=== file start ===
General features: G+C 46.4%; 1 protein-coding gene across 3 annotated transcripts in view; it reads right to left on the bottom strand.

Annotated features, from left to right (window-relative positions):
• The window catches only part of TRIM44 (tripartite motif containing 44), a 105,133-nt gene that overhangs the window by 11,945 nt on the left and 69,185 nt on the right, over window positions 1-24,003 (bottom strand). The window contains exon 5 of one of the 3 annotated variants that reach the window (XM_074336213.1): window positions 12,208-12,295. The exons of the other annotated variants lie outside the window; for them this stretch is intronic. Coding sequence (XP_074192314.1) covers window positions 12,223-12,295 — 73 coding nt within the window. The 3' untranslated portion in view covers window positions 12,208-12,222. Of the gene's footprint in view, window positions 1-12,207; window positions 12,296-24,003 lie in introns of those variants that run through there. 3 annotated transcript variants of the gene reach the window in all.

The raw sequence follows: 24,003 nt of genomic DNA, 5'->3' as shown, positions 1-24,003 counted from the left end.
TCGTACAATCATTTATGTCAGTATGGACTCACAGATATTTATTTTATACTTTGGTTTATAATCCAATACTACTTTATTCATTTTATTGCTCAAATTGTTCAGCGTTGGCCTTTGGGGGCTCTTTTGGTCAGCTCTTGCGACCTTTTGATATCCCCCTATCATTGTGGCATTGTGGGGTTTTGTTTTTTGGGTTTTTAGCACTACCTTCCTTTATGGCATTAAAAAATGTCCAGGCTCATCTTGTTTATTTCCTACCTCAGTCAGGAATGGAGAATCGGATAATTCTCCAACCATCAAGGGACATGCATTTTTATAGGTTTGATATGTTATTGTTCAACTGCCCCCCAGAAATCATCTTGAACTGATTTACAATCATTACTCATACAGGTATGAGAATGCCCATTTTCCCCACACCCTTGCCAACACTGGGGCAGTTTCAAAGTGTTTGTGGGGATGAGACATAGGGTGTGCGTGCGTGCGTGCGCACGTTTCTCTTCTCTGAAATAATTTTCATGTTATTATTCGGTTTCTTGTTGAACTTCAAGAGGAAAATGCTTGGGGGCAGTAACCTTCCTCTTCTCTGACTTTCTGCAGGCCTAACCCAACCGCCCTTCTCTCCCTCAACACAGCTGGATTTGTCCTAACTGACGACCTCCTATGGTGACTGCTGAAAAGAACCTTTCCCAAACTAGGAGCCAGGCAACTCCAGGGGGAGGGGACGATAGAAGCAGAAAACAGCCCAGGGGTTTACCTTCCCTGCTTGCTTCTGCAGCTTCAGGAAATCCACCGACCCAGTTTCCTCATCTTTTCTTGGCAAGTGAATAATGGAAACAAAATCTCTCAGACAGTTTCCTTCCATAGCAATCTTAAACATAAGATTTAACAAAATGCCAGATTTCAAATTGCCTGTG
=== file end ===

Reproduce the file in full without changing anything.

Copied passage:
General features: G+C 46.4%; 1 protein-coding gene across 3 annotated transcripts in view; it reads right to left on the bottom strand.

Annotated features, from left to right (window-relative positions):
• The window catches only part of TRIM44 (tripartite motif containing 44), a 105,133-nt gene that overhangs the window by 11,945 nt on the left and 69,185 nt on the right, over window positions 1-24,003 (bottom strand). The window contains exon 5 of one of the 3 annotated variants that reach the window (XM_074336213.1): window positions 12,208-12,295. The exons of the other annotated variants lie outside the window; for them this stretch is intronic. Coding sequence (XP_074192314.1) covers window positions 12,223-12,295 — 73 coding nt within the window. The 3' untranslated portion in view covers window positions 12,208-12,222. Of the gene's footprint in view, window positions 1-12,207; window positions 12,296-24,003 lie in introns of those variants that run through there. 3 annotated transcript variants of the gene reach the window in all.

The raw sequence follows: 24,003 nt of genomic DNA, 5'->3' as shown, positions 1-24,003 counted from the left end.
TCGTACAATCATTTATGTCAGTATGGACTCACAGATATTTATTTTATACTTTGGTTTATAATCCAATACTACTTTATTCATTTTATTGCTCAAATTGTTCAGCGTTGGCCTTTGGGGGCTCTTTTGGTCAGCTCTTGCGACCTTTTGATATCCCCCTATCATTGTGGCATTGTGGGGTTTTGTTTTTTGGGTTTTTAGCACTACCTTCCTTTATGGCATTAAAAAATGTCCAGGCTCATCTTGTTTATTTCCTACCTCAGTCAGGAATGGAGAATCGGATAATTCTCCAACCATCAAGGGACATGCATTTTTATAGGTTTGATATGTTATTGTTCAACTGCCCCCCAGAAATCATCTTGAACTGATTTACAATCATTACTCATACAGGTATGAGAATGCCCATTTTCCCCACACCCTTGCCAACACTGGGGCAGTTTCAAAGTGTTTGTGGGGATGAGACATAGGGTGTGCGTGCGTGCGTGCGCACGTTTCTCTTCTCTGAAATAATTTTCATGTTATTATTCGGTTTCTTGTTGAACTTCAAGAGGAAAATGCTTGGGGGCAGTAACCTTCCTCTTCTCTGACTTTCTGCAGGCCTAACCCAACCGCCCTTCTCTCCCTCAACACAGCTGGATTTGTCCTAACTGACGACCTCCTATGGTGACTGCTGAAAAGAACCTTTCCCAAACTAGGAGCCAGGCAACTCCAGGGGGAGGGGACGATAGAAGCAGAAAACAGCCCAGGGGTTTACCTTCCCTGCTTGCTTCTGCAGCTTCAGGAAATCCACCGACCCAGTTTCCTCATCTTTTCTTGGCAAGTGAATAATGGAAACAAAATCTCTCAGACAGTTTCCTTCCATAGCAATCTTAAACATAAGATTTAACAAAATGCCAGATTTCAAATTGCCTGTG